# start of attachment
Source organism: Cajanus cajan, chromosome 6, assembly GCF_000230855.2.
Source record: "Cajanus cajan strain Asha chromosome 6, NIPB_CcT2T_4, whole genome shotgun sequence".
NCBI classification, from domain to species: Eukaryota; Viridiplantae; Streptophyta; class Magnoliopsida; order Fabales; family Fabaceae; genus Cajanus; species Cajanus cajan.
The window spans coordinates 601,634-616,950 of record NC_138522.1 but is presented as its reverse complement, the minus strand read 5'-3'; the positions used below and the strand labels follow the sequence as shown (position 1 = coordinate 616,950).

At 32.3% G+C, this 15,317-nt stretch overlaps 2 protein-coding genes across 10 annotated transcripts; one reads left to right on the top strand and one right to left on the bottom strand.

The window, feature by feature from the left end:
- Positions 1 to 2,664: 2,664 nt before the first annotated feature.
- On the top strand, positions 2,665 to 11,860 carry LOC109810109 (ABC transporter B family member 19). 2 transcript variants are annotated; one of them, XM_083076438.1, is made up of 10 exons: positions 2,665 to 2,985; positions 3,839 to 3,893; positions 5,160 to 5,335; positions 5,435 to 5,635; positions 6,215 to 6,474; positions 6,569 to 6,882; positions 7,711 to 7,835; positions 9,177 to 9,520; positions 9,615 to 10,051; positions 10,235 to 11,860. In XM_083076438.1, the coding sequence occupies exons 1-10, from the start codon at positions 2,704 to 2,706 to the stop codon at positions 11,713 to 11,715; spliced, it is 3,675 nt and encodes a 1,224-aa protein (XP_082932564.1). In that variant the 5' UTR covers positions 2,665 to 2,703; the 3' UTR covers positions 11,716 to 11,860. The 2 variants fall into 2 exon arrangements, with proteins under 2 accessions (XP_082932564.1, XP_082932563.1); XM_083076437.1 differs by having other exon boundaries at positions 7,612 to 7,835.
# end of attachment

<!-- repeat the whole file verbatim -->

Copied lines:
Source organism: Cajanus cajan, chromosome 6, assembly GCF_000230855.2.
Source record: "Cajanus cajan strain Asha chromosome 6, NIPB_CcT2T_4, whole genome shotgun sequence".
NCBI classification, from domain to species: Eukaryota; Viridiplantae; Streptophyta; class Magnoliopsida; order Fabales; family Fabaceae; genus Cajanus; species Cajanus cajan.
The window spans coordinates 601,634-616,950 of record NC_138522.1 but is presented as its reverse complement, the minus strand read 5'-3'; the positions used below and the strand labels follow the sequence as shown (position 1 = coordinate 616,950).

At 32.3% G+C, this 15,317-nt stretch overlaps 2 protein-coding genes across 10 annotated transcripts; one reads left to right on the top strand and one right to left on the bottom strand.

The window, feature by feature from the left end:
- Positions 1 to 2,664: 2,664 nt before the first annotated feature.
- On the top strand, positions 2,665 to 11,860 carry LOC109810109 (ABC transporter B family member 19). 2 transcript variants are annotated; one of them, XM_083076438.1, is made up of 10 exons: positions 2,665 to 2,985; positions 3,839 to 3,893; positions 5,160 to 5,335; positions 5,435 to 5,635; positions 6,215 to 6,474; positions 6,569 to 6,882; positions 7,711 to 7,835; positions 9,177 to 9,520; positions 9,615 to 10,051; positions 10,235 to 11,860. In XM_083076438.1, the coding sequence occupies exons 1-10, from the start codon at positions 2,704 to 2,706 to the stop codon at positions 11,713 to 11,715; spliced, it is 3,675 nt and encodes a 1,224-aa protein (XP_082932564.1). In that variant the 5' UTR covers positions 2,665 to 2,703; the 3' UTR covers positions 11,716 to 11,860. The 2 variants fall into 2 exon arrangements, with proteins under 2 accessions (XP_082932564.1, XP_082932563.1); XM_083076437.1 differs by having other exon boundaries at positions 7,612 to 7,835.